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Visiting General Hopes To Put Veterans 'Art Ease' During Daylong Kansas City Arts Event

Mid-America Arts Alliance
SongwritingWith:Soldiers performs at Mid-America Arts Alliance in June 2014. From left: Jay Clementi, Radney Foster and Darden Smith.

Shortly before Nolen Bivens retired from 32 years of military service, he noticed something about the soldiers at Ft. Hood, Texas, where he’d been serving as a Brigadier General over the Fourth Infantry Division.

The soldiers at Ft. Hood, he says, are often at the “tip of the spear” as conflicts arise, and through his interactions with the medical community on base, he came to understand that many of them were not taking advantage of available mental health services largely because of the stigma still attached to psychiatric care.

“I realized I potentially had service members who were going back into conflict without having readied themselves. If they were physically injured, we could see that and we could respond to it. In the case of these silent wounds, we didn’t know,” Bivens says.

He eventually saw a form of art therapy as a viable solution.

The former general, now living near Washington, D.C., is scheduled to tell his story in Kansas City at a day-long conference called Art Ease. The regional event will feature performers and speakers from several states. Bivens says it’s one of the first gatherings in the nation that brings together the arts and veterans communities in a way that will allow them to see how they can benefit from and contribute to each other.

Credit Nolen Bivens
Brigadier General Nolen Bivens is chair of the National Leadership Advisory Council for the National Initiative for Arts & Health in the Military; military community advisor for Creative Forces: NEA Military Healing Arts Network; and senior policy fellow on Arts & Military at Americans for The Arts.

Bivens, who is a writer, has long been a patron of the arts. He says it was serendipity that, during a large dinner event, he happened to be seated next to Bob Lynch, president of Americans for the Arts. The two struck up a conversation and stayed in touch for years.

After a great deal of thought and input from others, Bivens says, he started to see that involving veterans in the arts could be a good way, free of stigma, for veterans to begin to re-center themselves and heal.

He says art isn’t exactly meant to replace more traditional therapy, but they “discovered that if you combine a creative art therapist in that treatment program, many of the service members give us feedback that that is a critical component for them.”

Veterans who suffer from various invisible forms of trauma such as PTSD often have trouble with the verbal expression of their particular injuries.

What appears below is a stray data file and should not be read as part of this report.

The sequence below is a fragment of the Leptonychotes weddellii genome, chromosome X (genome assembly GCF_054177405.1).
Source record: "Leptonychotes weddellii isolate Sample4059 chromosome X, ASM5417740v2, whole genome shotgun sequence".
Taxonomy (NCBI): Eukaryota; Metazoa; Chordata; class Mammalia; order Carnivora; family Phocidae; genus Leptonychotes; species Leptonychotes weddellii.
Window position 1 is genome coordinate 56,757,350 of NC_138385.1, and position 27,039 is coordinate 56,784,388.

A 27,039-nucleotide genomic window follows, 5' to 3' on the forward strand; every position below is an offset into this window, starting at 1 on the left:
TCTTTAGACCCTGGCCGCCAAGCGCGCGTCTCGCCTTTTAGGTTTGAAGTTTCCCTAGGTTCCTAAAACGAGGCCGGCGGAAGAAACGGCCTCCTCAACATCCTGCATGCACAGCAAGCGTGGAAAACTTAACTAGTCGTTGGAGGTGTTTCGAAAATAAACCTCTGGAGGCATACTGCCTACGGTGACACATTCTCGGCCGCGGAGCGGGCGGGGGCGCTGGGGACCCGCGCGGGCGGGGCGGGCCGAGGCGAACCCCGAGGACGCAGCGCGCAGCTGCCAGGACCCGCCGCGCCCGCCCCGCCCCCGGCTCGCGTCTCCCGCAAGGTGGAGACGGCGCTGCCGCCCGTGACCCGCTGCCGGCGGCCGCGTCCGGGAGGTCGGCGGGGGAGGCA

“So,” Bivens says, “when you ask them to get involved in a visual arts exercise or musical exercise, they’re able to focus in a way on something that helps them without going through that communication piece, which is very difficult for many of them.”

Michael Donovan, executive director of the Missouri Arts Council, says Art Ease will be a “lively, creative, and moving” event.

Founders of various music and storytelling organizations are scheduled to present or perform, including Guitars for Vets and SongwritingWith:Soldiers, as well as Telling Project story tellers and the Freedom Endeavor Project.

“In a city as large as Kansas City, you have a large population of veterans who may feel isolated and unconnected with the resources that are out there,” Donovan says. “We need to make sure they don’t feel that and make sure they know there’s support.”

The hope of the Missouri Arts Council and the Mid-America Arts Alliance in bringing this event to Kansas City is to foster relationships between the two communities.

Sometimes art is initially introduced as therapy at a base hospital. And, Bivens points out, 75 percent of service members don’t live on bases but in surrounding towns, so if they discover or rediscover an interest in one of the arts during therapy, he says the transition to practicing the art out in town is organic.

He cites a veteran in Tacoma, Washington, who enjoys glass blowing. The man told Bivens that focusing his mind on something creative felt good, and seeing that he could do something with his hands other than kill was a relief.

“Being human, we do begin to think about things,” Bivens says. “If it wasn’t a traumatic injury that caused your brain to not connect in a way, or you saw something or you participated in something that was so unreal from the way you view the world that you have to get back to your center… years later they think: that was not me, that’s not who I am. And they try to reconcile it.”

Art Ease: A Regional Convening on Arts and the Military, 10 a.m.-3 p.m. Thursday, April 26 at the Kansas City Public Library, 4801 Main St., Kansas City, Missouri, 64112. $10, which includes a boxed lunch. Participants must register by April 23.

Follow KCUR contributor AnneKniggendorf on Twitter, @annekniggendorf.

Anne Kniggendorf is a staff writer/editor at the Kansas City Public Library and freelance contributor to KCUR. She is the author of "Secret Kansas City."
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